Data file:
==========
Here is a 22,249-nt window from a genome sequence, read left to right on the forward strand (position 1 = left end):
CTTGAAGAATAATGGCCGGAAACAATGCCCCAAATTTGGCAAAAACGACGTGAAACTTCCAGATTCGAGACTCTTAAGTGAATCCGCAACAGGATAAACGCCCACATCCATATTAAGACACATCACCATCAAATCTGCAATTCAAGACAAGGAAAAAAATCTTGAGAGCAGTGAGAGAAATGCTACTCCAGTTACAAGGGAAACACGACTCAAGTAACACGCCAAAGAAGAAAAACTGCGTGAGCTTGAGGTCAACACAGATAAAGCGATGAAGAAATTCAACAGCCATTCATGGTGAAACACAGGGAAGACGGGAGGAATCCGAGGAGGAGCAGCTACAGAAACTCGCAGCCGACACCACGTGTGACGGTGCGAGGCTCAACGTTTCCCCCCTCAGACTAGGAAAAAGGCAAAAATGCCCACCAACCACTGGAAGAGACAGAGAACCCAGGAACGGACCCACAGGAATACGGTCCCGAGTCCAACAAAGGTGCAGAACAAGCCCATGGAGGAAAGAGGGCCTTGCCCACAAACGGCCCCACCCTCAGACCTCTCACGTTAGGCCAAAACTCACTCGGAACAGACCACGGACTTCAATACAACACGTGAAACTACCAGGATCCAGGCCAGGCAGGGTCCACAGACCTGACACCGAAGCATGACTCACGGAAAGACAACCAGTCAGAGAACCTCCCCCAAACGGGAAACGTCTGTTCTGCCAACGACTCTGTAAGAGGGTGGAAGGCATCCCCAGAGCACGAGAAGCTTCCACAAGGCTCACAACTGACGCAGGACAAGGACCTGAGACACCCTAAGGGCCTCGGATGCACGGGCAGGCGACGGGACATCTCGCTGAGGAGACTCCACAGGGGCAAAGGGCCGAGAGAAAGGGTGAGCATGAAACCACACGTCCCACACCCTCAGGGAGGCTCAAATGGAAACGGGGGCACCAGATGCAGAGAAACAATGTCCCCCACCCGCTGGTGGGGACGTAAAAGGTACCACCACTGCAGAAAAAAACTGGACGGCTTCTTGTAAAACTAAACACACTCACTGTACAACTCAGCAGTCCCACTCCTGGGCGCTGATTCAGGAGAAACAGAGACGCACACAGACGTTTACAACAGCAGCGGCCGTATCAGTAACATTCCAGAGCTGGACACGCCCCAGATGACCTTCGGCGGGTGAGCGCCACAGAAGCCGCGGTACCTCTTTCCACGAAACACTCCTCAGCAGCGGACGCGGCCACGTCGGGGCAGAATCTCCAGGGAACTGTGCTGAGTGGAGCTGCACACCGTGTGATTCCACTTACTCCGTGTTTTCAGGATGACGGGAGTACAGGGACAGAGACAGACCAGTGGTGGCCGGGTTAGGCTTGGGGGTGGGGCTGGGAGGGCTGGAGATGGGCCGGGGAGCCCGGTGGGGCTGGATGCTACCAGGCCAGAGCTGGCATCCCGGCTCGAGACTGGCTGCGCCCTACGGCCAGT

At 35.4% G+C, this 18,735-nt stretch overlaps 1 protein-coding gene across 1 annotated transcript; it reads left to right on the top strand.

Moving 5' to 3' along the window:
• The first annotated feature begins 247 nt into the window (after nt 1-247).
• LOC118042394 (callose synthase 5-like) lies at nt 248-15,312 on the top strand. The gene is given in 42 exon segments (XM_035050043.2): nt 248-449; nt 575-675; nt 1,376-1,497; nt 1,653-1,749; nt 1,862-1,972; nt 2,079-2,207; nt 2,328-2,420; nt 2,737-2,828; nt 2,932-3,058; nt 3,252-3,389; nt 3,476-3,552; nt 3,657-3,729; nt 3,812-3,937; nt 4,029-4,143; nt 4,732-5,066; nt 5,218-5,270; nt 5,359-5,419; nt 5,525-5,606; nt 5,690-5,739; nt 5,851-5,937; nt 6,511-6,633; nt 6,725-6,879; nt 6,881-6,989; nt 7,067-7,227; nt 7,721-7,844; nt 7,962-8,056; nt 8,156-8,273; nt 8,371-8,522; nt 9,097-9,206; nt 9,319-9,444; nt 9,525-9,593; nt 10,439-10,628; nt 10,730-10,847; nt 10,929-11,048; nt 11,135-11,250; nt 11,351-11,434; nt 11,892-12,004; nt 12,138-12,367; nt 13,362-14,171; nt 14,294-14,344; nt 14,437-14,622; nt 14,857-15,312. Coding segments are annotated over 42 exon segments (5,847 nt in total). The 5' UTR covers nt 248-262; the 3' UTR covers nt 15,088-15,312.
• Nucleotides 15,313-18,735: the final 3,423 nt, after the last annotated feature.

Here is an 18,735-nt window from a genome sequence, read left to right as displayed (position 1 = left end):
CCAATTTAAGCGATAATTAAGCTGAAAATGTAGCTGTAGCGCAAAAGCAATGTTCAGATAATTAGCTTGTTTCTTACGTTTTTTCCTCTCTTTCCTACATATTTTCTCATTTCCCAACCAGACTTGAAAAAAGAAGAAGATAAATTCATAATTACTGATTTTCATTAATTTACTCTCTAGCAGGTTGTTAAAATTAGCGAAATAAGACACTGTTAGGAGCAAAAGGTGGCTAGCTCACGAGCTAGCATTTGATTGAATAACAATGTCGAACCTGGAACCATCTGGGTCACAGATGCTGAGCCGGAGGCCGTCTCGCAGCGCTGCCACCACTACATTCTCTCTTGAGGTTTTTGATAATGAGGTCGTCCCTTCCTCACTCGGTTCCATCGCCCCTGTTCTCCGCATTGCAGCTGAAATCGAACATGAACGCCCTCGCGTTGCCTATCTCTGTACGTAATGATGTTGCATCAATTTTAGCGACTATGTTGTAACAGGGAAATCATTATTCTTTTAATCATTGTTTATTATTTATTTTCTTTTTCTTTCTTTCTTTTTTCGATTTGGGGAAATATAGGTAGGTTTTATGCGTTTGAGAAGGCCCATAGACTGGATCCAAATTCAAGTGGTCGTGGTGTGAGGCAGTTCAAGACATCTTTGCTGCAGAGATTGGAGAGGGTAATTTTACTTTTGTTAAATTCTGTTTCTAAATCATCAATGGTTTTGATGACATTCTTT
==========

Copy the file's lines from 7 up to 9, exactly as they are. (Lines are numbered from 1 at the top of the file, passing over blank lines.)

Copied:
• Nucleotides 15,313-18,735: the final 3,423 nt, after the last annotated feature.

Here is an 18,735-nt window from a genome sequence, read left to right as displayed (position 1 = left end):
CCAATTTAAGCGATAATTAAGCTGAAAATGTAGCTGTAGCGCAAAAGCAATGTTCAGATAATTAGCTTGTTTCTTACGTTTTTTCCTCTCTTTCCTACATATTTTCTCATTTCCCAACCAGACTTGAAAAAAGAAGAAGATAAATTCATAATTACTGATTTTCATTAATTTACTCTCTAGCAGGTTGTTAAAATTAGCGAAATAAGACACTGTTAGGAGCAAAAGGTGGCTAGCTCACGAGCTAGCATTTGATTGAATAACAATGTCGAACCTGGAACCATCTGGGTCACAGATGCTGAGCCGGAGGCCGTCTCGCAGCGCTGCCACCACTACATTCTCTCTTGAGGTTTTTGATAATGAGGTCGTCCCTTCCTCACTCGGTTCCATCGCCCCTGTTCTCCGCATTGCAGCTGAAATCGAACATGAACGCCCTCGCGTTGCCTATCTCTGTACGTAATGATGTTGCATCAATTTTAGCGACTATGTTGTAACAGGGAAATCATTATTCTTTTAATCATTGTTTATTATTTATTTTCTTTTTCTTTCTTTCTTTTTTCGATTTGGGGAAATATAGGTAGGTTTTATGCGTTTGAGAAGGCCCATAGACTGGATCCAAATTCAAGTGGTCGTGGTGTGAGGCAGTTCAAGACATCTTTGCTGCAGAGATTGGAGAGGGTAATTTTACTTTTGTTAAATTCTGTTTCTAAATCATCAATGGTTTTGATGACATTCTTT